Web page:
Dating app hits back at criticism for sharing location data and HIV status with outside firms
The data sharing and privacy spotlight has shifted away from Facebook this week and onto the gay dating app Grindr.
The dating service has found itself at the centre of privacy outcry after it emerged that it had shared sensitive data with outside companies.
But the app has hit back at the criticism and said that its “industry standard use of third party partners” was only to “test and validate” its platform.
Concern began when it emerged on Monday that Grindr had been sharing user data with its partners.
This information apparently included data about the HIV status of Grindr users or their location, both of which are highly sensitive.
Indeed, information passed to the third parties included the date that Grindr users were last tested for HIV.
The discovery was made by Norwegian non-profit research group Sintef, which had uncovered Grindr’s data sharing with two companies namely Apptimize and Localytics.
When BuzzFeed reported Sintef’s findings, concern erupted into the wide open in the United States.
But the firm has responded quickly to the outrage and issued its own explanation in a tumblr post.
“Recently, Grindr’s industry standard use of third party partners including Apptimize and Localytics, two highly-regarded software vendors, to test and validate the way we roll out our platform has drawn concern over the way we share user data,” wrote Scott Chen, CTO of Grindr.
But it went on to reassure its customers.
“Grindr has never, nor will we ever sell personally identifiable user information – especially information regarding HIV status or last test date – to third parties or advertisers,” Chen wrote. “As an industry standard practice, Grindr does work with highly-regarded vendors to test and optimize how we roll out our platform. These vendors are under strict contractual terms that provide for the highest level of confidentiality, data security, and user privacy.”
Chen said that the data which may have included HIV status and location information is “always transmitted securely with encryption, and there are data retention policies in place to further protect our users’ privacy from disclosure.”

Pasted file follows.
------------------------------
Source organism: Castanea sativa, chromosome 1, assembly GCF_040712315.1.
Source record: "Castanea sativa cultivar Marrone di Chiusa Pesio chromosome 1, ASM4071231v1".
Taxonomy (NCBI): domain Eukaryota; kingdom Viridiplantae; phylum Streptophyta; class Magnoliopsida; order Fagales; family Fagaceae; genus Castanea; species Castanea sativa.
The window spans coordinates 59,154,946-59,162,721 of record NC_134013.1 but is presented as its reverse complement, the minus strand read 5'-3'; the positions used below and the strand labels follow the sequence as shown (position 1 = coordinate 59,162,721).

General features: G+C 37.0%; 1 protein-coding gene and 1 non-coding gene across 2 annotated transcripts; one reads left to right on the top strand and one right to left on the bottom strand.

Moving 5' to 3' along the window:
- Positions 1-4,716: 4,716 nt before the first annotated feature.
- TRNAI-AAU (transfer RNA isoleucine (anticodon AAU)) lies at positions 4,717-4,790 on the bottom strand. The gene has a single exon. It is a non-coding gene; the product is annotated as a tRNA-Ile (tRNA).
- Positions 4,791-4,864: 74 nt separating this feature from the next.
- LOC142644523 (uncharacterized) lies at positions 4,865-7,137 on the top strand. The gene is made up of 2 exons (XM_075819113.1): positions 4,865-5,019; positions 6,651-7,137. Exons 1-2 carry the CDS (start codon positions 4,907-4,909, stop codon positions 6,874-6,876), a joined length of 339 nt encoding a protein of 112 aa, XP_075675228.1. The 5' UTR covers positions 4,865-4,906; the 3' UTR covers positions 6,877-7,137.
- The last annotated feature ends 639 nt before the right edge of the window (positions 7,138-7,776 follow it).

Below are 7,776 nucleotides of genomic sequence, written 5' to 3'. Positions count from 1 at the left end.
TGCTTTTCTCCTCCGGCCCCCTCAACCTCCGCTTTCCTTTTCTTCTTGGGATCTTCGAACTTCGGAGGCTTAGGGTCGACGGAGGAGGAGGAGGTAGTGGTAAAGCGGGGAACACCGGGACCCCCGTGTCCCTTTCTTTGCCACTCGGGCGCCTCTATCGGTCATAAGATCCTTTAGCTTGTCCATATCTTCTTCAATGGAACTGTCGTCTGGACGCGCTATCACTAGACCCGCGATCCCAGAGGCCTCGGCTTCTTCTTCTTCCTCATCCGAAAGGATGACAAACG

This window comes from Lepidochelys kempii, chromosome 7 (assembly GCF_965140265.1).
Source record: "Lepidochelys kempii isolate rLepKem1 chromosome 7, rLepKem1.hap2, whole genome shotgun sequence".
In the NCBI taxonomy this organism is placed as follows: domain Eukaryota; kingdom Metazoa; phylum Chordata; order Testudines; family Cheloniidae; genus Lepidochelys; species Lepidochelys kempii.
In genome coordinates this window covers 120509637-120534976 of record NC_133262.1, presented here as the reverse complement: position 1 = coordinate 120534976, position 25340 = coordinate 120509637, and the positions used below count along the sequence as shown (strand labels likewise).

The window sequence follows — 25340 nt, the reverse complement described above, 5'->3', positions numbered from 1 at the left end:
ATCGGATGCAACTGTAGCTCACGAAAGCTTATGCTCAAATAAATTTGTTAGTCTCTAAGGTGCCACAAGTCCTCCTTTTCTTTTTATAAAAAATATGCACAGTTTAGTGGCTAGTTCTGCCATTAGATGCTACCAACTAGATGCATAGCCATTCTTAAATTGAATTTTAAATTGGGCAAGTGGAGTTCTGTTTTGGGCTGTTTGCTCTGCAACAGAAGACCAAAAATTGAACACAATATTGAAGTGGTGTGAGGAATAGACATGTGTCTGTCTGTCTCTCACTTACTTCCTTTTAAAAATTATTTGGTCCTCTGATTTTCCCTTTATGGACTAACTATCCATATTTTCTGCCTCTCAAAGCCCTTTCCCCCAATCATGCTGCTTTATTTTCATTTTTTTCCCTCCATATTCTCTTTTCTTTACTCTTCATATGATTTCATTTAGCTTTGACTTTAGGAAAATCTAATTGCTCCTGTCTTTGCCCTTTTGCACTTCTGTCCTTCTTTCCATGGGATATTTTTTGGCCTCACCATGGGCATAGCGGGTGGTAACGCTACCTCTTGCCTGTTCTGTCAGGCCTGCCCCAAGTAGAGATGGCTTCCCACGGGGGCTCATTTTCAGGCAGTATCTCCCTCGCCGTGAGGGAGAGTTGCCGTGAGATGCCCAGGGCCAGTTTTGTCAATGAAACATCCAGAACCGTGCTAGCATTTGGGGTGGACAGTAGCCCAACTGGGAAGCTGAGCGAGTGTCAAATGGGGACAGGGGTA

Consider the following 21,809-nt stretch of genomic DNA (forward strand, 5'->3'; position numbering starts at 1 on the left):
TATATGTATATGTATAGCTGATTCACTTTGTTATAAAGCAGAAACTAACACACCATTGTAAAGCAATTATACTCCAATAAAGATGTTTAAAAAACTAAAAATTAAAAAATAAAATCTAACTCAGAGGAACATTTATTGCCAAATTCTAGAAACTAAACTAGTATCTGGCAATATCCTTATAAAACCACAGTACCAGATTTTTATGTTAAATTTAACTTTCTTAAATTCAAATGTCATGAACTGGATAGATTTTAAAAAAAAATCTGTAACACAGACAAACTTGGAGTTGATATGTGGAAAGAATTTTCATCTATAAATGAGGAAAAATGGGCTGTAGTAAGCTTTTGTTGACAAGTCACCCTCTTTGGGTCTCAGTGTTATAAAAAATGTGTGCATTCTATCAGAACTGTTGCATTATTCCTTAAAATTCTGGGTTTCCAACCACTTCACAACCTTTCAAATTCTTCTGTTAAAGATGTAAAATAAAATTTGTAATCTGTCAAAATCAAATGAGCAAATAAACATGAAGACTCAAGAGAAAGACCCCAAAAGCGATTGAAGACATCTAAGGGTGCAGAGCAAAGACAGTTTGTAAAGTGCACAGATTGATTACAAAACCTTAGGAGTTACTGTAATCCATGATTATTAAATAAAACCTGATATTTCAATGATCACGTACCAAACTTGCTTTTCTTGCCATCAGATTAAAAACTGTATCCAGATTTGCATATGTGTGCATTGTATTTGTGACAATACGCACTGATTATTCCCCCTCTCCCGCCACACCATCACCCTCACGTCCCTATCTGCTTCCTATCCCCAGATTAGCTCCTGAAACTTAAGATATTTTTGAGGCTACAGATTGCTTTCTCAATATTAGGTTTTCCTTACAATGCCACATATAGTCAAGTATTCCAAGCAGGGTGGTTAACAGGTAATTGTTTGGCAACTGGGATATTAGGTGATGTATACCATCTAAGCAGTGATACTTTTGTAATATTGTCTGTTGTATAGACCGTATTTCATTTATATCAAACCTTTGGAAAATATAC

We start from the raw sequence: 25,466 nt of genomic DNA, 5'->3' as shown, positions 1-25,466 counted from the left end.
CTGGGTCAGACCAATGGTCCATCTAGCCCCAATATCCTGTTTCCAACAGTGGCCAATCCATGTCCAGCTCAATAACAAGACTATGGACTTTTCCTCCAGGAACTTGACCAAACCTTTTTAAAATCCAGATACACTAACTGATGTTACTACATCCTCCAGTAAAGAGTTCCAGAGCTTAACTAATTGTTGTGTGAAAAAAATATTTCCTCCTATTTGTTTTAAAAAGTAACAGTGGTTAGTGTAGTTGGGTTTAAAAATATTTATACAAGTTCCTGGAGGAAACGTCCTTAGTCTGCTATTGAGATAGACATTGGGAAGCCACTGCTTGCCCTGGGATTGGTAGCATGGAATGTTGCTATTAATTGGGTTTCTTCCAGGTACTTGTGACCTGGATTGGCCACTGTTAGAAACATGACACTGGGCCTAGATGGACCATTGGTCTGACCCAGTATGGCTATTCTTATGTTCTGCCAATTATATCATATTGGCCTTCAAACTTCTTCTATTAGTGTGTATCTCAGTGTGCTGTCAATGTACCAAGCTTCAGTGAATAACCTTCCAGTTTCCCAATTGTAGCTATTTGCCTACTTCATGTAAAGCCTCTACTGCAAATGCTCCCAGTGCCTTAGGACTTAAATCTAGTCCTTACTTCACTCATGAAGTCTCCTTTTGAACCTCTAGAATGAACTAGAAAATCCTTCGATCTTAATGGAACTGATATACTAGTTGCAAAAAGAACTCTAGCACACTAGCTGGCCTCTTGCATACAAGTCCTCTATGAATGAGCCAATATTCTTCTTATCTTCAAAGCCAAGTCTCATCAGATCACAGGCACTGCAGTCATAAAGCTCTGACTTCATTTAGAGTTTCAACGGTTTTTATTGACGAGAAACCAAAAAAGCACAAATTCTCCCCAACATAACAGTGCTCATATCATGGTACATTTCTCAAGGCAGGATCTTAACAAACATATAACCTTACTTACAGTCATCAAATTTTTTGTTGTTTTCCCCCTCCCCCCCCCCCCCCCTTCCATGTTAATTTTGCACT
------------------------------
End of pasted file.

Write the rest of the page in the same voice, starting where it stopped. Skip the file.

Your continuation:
“The inclusion of HIV status information within our platform is always regarded carefully with our users’ privacy in mind, but like any other mobile app company, we too must operate with industry standard practices to help make sure Grindr continues to improve for our community,” said Chen.
But some Grindr users reacted angrily to this admission it shared personal data, with one user asking what other information Grindr had shared with other firms, and they were only admitting this after getting caught.
The UK’s Information Commissioner’s Office (ICO) has reportedly said it was investigating the matter.
But Grindr is insisting it has done nothing wrong and that it has not shared the information with any advertisers.
And Grindr’s security boss Bryce Case later exclusively told US news site Axios that data sharing with third-party companies with the goal of improving the app, rather than selling data, was commonplace.
“I understand the news cycle right now is very focused on these issues,” Case is quoted as saying. “I think what’s happened to Grindr is, unfairly, we’ve been singled out.”
He rejected any comparison to the Cambridge Analytica scandal.
“It’s conflating an issue and trying to put us in the same camp where we really don’t belong,” he is quoted as saying. “There is a difference he said between a “software platform we use for debugging and optimization purposes” as opposed to “a firm that’s trying to sway elections.”
Axios reported that Grindr had stopped sharing users’ HIV status with its third-party vendors.
Security experts have long warned that dating apps such as Tinder and Grindr, could easily be hacked to reveal users’ exact location.
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